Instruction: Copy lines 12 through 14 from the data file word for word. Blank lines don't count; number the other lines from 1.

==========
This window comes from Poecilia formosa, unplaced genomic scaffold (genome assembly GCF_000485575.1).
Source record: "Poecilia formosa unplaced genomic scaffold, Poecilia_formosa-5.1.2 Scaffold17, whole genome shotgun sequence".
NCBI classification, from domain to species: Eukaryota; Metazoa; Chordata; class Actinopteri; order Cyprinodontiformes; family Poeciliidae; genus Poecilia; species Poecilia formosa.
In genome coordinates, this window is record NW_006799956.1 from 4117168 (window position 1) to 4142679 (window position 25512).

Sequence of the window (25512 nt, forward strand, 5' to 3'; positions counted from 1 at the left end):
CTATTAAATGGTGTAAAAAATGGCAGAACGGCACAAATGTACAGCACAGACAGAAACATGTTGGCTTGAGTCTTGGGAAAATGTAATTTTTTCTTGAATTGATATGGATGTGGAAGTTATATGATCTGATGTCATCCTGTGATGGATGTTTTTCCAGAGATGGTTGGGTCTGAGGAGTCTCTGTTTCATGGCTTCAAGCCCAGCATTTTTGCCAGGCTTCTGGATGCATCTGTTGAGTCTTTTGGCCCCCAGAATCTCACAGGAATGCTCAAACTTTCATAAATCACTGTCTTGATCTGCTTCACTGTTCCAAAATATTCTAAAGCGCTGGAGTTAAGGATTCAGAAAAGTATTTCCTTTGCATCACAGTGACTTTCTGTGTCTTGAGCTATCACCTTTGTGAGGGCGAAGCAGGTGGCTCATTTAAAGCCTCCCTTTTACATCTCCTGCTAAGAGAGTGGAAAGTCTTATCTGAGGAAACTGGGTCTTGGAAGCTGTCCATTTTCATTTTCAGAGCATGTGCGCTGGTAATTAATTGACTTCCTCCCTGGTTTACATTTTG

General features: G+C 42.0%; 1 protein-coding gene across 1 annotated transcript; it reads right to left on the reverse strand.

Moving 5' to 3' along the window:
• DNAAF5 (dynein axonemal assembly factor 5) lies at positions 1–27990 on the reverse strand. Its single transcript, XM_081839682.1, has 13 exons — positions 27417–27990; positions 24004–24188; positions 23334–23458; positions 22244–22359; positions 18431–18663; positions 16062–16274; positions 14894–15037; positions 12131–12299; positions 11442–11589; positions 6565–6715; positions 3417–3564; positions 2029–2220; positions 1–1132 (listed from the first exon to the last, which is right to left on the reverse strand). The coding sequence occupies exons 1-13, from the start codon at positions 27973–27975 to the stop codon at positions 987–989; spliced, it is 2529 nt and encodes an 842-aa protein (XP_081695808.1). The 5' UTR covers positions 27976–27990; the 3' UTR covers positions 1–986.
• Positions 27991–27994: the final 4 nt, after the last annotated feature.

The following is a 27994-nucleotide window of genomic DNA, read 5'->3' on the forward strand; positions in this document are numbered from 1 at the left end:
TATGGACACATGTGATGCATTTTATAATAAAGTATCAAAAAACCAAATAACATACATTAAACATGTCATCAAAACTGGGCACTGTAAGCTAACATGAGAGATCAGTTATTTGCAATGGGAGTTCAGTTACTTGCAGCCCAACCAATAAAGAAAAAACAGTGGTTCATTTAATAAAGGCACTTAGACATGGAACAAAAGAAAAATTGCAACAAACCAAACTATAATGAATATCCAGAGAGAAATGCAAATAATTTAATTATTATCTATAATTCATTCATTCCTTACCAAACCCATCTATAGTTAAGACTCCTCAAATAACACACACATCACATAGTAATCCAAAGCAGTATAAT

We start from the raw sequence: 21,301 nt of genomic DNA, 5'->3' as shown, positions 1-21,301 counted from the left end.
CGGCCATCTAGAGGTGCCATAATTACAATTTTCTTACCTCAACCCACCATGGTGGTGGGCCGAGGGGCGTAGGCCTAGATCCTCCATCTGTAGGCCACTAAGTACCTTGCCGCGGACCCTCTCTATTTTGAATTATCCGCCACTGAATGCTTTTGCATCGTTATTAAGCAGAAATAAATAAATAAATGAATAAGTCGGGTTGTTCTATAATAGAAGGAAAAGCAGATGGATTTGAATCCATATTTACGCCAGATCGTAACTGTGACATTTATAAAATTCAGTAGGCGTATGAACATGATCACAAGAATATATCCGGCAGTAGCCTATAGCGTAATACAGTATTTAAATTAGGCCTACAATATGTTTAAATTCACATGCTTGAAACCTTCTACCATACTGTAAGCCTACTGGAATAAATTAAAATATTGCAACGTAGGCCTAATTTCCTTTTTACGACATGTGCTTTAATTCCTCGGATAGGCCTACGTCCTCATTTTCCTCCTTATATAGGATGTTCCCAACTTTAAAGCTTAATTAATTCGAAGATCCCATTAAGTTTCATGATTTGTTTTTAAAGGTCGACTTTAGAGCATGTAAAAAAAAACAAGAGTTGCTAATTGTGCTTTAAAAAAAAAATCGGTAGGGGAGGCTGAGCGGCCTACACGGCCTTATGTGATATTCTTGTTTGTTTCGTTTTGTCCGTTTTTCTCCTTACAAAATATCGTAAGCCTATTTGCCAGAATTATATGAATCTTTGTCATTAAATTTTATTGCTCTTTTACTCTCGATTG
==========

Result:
TATGGACACATGTGATGCATTTTATAATAAAGTATCAAAAAACCAAATAACATACATTAAACATGTCATCAAAACTGGGCACTGTAAGCTAACATGAGAGATCAGTTATTTGCAATGGGAGTTCAGTTACTTGCAGCCCAACCAATAAAGAAAAAACAGTGGTTCATTTAATAAAGGCACTTAGACATGGAACAAAAGAAAAATTGCAACAAACCAAACTATAATGAATATCCAGAGAGAAATGCAAATAATTTAATTATTATCTATAATTCATTCATTCCTTACCAAACCCATCTATAGTTAAGACTCCTCAAATAACACACACATCACATAGTAATCCAAAGCAGTATAAT

We start from the raw sequence: 21,301 nt of genomic DNA, 5'->3' as shown, positions 1-21,301 counted from the left end.
CGGCCATCTAGAGGTGCCATAATTACAATTTTCTTACCTCAACCCACCATGGTGGTGGGCCGAGGGGCGTAGGCCTAGATCCTCCATCTGTAGGCCACTAAGTACCTTGCCGCGGACCCTCTCTATTTTGAATTATCCGCCACTGAATGCTTTTGCATCGTTATTAAGCAGAAATAAATAAATAAATGAATAAGTCGGGTTGTTCTATAATAGAAGGAAAAGCAGATGGATTTGAATCCATATTTACGCCAGATCGTAACTGTGACATTTATAAAATTCAGTAGGCGTATGAACATGATCACAAGAATATATCCGGCAGTAGCCTATAGCGTAATACAGTATTTAAATTAGGCCTACAATATGTTTAAATTCACATGCTTGAAACCTTCTACCATACTGTAAGCCTACTGGAATAAATTAAAATATTGCAACGTAGGCCTAATTTCCTTTTTACGACATGTGCTTTAATTCCTCGGATAGGCCTACGTCCTCATTTTCCTCCTTATATAGGATGTTCCCAACTTTAAAGCTTAATTAATTCGAAGATCCCATTAAGTTTCATGATTTGTTTTTAAAGGTCGACTTTAGAGCATGTAAAAAAAAACAAGAGTTGCTAATTGTGCTTTAAAAAAAAAATCGGTAGGGGAGGCTGAGCGGCCTACACGGCCTTATGTGATATTCTTGTTTGTTTCGTTTTGTCCGTTTTTCTCCTTACAAAATATCGTAAGCCTATTTGCCAGAATTATATGAATCTTTGTCATTAAATTTTATTGCTCTTTTACTCTCGATTG